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Bottom-Up Economic Investment

A 2015 study by the Martin Prosperity Institute entitled Segregated City, determined that Tallahassee has the highest level of economic segregation in the country. This is unacceptable! If elected, I plan to tackle the issue head on by using a strategy of bottom-up economic investment. This will mean taking a hard look at the Tallahassee budget to determine where funds may be wasted and redirecting those funds to public resources in the most impoverished areas of Tallahassee.

This means reconsidering the role of the Community Redevelopment Agency (CRA) which has pumped millions of dollars into "brick and mortar" development for private industry, and contributed to gentrification. Some recent misappropriation of CRA funds include refurbishment of an Envision Credit Union, building privately owned apartment complexes, the LOEWS Hotel, and a $4 million dollar building for the AC Hotel by Marriot. Rather than assuming the investment risk for private companies, I propose that we use that money, and other public funds to build quality public housing facilities, create job training programs, improve community healthcare options, expand public transportation, and provide affordable and free childcare options to the cities most vulnerable families. I am committed to reaching out to community stake holders to ensure unprecedented public participation, and complete transparency as we tackle Tallahassee's most pressing issues.


Leon County Public Schools has had an education gap for far too long. Schools are becoming increasingly more segregated as funding and education quality varies from one neighborhood school to the next. As commissioner I will do everything in my power to give the students, teachers, support staff, and parents what they need to succeed.

In some cases, schools at the same level begin the school year with significantly different amounts of funding per student. We need to put an end to funding that is largely based on property taxes of the area surrounding the school. The way that we fund schools has kept our schools segregated, and as wealth gaps increase, school segregation increases as well. Segregation is accentuated by programs like “School Choice” that allow for parents to apply to move their children to a higher performing public school, a charter school, or even get a voucher to a private school. This has tended to leave lower income areas with schools suffering from lower student counts and lower test score averages. Lower test scores negatively impacts funding, and causes the cycle to repeat itself. In other words, the current system allows for the higher performing schools to keep getting better, while essentially punishing the poorer performing schools, by creating bigger obstacles for them to reach the same levels of achievement. While the funding policy and School Choice is set at the state level, the School Board, County, and City governments have discretion in how funding is distributed and how School Choice is administered.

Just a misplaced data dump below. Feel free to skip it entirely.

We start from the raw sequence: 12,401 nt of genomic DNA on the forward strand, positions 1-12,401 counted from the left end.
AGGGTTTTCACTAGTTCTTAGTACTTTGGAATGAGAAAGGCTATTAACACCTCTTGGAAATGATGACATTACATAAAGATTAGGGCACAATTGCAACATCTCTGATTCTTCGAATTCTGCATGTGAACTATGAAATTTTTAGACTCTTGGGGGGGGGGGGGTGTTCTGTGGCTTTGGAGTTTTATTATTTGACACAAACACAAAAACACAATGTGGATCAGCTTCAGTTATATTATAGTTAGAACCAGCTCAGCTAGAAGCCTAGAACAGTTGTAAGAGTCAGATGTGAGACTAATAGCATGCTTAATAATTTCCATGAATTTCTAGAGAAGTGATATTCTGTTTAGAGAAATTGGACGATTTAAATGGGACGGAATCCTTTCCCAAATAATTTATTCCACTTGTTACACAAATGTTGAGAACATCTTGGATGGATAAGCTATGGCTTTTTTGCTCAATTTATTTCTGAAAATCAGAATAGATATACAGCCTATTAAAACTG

The way we move forward is by working with our teachers, students, and parents to redefine equity in our communities and reaffirm that public education is not going anywhere. Teachers and support staff are the most committed, experienced, and knowledgeable resources that we have to improve our education system. At the local level we need to work closely with the LCTA and LESPA to ensure that our schools are funded equitably and every child has access to quality public education. At the state level I am committed to helping these unions build their membership to empower them in their fight against the state for higher wages, fully funded schools, and against further privatization of our schools. The message I will send as commissioner is clear, without equal access to quality public schooling, democracy is lost, and the assault of public schools children, parents, and teachers, is a direct assault on democracy.

Affordable Housing

Affordable housing is a crucial issue in Tallahassee. I believe that everyone has a right to quality housing. While this is a multi-faceted issue which will require funding from federal, state, and local governments, I believe that there are steps that we can in the City of Tallahassee to solve the housing crisis.

According to the Tallahassee Housing Authority we only have 544 public housing units in Tallahassee. Tallahasseeans who apply for public housing or Section 8 housing end up on a wait list, sometimes for months or years at a time. Tallahassee's investment public housing is abysmal. We need adequate investment in maintaining and improving existing public housing structures, in purchasing existing structures to turn in public housing units, and to build new quality structures when necessary.

The money is there. The current commission is planning to spend approximately $78 million  on the Welaunee Bulevard project, over two phases. This project will expand the city of Tallahassee outward, while leaving the current citizens without adequate housing as it exists today. Furthermore, it is investing in an area of town that is already affluent. These resources can be better used by investing in public housing.

Public housing should be a consideration for both low income and middle income Tallahasseeans. By building mixed income affordable public housing we would increase the supply of available housing which would pressure private leasers to decrease their rates. Finally, I believe that we should consider implementing Community Land Trusts to advance housing security.


Unions & Wages